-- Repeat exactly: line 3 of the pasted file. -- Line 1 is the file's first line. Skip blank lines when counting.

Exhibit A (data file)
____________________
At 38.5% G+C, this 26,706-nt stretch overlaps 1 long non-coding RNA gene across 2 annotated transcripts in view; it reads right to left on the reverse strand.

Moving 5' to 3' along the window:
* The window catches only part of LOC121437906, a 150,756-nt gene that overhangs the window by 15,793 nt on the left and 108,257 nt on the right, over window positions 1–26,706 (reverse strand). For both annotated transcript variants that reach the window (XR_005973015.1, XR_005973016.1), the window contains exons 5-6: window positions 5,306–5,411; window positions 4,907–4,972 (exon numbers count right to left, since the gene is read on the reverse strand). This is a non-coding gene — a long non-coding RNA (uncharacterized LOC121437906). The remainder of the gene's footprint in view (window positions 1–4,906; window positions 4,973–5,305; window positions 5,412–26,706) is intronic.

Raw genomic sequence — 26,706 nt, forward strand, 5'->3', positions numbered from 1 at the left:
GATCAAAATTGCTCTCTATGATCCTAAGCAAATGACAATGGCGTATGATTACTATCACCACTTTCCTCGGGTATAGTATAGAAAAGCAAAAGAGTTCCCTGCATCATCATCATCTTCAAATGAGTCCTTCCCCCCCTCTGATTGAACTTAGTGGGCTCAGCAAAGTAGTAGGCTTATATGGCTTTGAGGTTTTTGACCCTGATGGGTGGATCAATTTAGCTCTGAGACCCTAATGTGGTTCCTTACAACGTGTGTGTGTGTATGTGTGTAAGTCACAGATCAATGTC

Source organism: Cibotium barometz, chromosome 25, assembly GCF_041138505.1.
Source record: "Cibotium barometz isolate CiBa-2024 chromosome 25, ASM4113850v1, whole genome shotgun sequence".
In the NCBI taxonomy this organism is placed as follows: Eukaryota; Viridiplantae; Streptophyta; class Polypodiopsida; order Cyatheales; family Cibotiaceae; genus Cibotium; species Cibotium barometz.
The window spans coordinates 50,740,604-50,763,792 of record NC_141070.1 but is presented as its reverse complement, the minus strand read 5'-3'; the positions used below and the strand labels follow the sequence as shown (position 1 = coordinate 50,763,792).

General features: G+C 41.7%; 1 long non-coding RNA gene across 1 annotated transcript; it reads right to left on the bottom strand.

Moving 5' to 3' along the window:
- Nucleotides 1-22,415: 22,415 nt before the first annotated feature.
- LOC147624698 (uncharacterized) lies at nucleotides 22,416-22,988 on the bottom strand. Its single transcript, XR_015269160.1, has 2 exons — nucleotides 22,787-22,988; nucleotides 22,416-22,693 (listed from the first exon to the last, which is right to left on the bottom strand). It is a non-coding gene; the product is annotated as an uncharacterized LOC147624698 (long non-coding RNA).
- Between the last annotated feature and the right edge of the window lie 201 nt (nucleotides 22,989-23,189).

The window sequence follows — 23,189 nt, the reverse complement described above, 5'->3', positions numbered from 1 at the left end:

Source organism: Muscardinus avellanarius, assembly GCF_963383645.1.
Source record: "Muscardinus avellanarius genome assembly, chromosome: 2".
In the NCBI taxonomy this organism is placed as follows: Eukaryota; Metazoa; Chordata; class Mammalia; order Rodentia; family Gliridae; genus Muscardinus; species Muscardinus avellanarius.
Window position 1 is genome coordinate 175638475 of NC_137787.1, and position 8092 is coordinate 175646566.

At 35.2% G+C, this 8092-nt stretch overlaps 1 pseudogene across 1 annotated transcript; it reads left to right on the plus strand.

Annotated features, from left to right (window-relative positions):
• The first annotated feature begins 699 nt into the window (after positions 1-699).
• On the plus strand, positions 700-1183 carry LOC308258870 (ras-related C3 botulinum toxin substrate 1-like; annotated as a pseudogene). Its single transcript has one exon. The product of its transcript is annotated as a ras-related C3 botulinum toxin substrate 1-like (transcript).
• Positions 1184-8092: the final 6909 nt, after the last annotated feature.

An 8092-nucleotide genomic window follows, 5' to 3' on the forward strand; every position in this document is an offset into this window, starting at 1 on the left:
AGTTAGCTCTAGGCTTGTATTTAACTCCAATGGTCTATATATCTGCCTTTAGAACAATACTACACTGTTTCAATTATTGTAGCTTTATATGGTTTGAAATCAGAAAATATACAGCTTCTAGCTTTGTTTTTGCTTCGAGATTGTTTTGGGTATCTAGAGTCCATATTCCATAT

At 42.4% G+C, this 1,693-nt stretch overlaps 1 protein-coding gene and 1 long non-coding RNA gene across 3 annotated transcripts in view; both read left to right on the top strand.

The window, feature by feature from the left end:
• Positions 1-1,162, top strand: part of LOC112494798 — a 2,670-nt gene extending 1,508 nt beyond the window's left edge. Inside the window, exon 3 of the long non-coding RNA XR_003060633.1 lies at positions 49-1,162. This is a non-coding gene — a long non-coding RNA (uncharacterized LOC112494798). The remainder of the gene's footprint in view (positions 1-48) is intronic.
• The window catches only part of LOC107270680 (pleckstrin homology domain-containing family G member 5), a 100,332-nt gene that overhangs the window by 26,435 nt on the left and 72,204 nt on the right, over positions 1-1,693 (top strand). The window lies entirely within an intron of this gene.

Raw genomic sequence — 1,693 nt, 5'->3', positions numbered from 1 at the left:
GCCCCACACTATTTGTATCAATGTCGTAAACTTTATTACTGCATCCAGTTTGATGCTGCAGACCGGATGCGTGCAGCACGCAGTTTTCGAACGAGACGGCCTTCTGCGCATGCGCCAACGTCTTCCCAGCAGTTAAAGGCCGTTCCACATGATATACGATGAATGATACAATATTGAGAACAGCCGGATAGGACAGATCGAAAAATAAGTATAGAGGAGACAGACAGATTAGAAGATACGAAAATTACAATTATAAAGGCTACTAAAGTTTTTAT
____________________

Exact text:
* The window catches only part of LOC121437906, a 150,756-nt gene that overhangs the window by 15,793 nt on the left and 108,257 nt on the right, over window positions 1–26,706 (reverse strand). For both annotated transcript variants that reach the window (XR_005973015.1, XR_005973016.1), the window contains exons 5-6: window positions 5,306–5,411; window positions 4,907–4,972 (exon numbers count right to left, since the gene is read on the reverse strand). This is a non-coding gene — a long non-coding RNA (uncharacterized LOC121437906). The remainder of the gene's footprint in view (window positions 1–4,906; window positions 4,973–5,305; window positions 5,412–26,706) is intronic.